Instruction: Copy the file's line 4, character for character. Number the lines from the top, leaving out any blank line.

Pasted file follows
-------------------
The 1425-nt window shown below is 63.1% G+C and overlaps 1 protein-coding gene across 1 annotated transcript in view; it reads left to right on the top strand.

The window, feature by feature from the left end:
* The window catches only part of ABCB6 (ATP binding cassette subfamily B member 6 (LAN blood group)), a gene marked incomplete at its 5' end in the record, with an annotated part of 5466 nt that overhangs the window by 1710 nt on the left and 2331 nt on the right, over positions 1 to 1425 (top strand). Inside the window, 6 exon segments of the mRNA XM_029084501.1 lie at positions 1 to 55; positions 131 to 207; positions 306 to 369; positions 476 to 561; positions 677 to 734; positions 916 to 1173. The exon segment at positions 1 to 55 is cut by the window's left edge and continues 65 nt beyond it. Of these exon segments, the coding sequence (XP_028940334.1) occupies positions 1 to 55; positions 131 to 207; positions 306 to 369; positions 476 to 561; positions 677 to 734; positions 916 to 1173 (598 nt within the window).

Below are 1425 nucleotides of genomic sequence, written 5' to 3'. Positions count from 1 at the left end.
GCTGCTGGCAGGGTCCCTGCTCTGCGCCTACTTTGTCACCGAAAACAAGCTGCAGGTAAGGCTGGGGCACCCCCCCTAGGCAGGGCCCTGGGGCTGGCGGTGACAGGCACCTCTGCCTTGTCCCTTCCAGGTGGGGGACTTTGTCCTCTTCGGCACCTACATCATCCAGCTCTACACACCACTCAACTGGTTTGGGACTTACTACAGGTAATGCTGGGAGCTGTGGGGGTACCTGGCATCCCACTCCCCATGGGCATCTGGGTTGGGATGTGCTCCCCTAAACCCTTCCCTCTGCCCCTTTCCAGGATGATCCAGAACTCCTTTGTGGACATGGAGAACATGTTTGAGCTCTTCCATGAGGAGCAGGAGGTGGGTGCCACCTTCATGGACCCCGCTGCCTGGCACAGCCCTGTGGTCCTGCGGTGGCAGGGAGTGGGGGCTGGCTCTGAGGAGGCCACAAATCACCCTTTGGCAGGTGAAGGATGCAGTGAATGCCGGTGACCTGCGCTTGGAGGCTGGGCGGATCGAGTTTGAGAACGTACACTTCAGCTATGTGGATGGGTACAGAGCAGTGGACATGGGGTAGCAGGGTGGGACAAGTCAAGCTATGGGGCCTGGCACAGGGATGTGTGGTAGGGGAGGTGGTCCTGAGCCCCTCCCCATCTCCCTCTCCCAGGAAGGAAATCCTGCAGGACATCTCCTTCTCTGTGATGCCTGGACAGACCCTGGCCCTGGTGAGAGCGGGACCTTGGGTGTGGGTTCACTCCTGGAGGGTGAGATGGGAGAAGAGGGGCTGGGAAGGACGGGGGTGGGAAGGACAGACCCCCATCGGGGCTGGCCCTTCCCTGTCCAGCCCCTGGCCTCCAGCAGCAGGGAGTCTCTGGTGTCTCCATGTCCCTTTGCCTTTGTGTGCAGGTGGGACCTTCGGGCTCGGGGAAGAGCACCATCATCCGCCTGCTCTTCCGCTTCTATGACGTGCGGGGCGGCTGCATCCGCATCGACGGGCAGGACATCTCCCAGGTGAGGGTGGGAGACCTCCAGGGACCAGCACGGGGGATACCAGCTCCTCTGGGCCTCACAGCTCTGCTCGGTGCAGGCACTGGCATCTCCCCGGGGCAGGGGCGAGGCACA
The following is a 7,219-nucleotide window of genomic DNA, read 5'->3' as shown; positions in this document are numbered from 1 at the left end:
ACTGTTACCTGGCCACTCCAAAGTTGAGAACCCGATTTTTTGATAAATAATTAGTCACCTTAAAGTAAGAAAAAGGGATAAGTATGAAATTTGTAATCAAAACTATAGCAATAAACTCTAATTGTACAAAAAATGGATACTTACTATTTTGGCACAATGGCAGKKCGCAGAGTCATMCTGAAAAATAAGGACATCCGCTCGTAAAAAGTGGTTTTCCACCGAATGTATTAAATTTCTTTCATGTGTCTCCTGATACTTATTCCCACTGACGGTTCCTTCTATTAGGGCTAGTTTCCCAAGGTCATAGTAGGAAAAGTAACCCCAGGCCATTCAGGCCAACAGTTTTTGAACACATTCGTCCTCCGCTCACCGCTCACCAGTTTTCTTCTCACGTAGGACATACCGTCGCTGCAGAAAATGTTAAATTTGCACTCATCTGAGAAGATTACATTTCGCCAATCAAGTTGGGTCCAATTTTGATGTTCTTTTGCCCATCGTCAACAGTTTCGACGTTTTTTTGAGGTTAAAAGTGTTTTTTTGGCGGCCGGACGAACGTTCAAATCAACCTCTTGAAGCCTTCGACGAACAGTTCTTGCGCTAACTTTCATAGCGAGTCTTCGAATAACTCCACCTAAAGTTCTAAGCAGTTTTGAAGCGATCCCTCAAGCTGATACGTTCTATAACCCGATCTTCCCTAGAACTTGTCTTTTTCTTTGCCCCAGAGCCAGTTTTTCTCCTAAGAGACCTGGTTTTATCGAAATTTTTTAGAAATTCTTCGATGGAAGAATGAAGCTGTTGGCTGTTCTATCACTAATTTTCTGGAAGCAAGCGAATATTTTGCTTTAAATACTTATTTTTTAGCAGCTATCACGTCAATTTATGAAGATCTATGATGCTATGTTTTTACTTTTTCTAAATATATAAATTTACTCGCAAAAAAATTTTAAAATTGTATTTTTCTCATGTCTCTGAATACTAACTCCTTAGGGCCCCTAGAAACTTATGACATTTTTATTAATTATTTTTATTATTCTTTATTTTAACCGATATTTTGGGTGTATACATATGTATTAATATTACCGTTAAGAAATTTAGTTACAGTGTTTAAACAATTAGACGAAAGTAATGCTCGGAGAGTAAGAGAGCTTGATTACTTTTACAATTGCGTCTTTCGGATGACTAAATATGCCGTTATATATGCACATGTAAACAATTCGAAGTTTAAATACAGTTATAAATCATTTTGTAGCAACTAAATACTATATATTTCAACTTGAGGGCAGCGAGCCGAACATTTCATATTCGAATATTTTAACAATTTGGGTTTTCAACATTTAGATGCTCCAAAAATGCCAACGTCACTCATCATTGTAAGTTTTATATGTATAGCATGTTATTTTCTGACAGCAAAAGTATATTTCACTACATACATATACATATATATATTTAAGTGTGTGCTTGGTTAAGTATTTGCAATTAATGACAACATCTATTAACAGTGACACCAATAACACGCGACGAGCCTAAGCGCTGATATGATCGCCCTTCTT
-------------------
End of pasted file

Below are 1425 nucleotides of genomic sequence, written 5' to 3'. Positions count from 1 at the left end.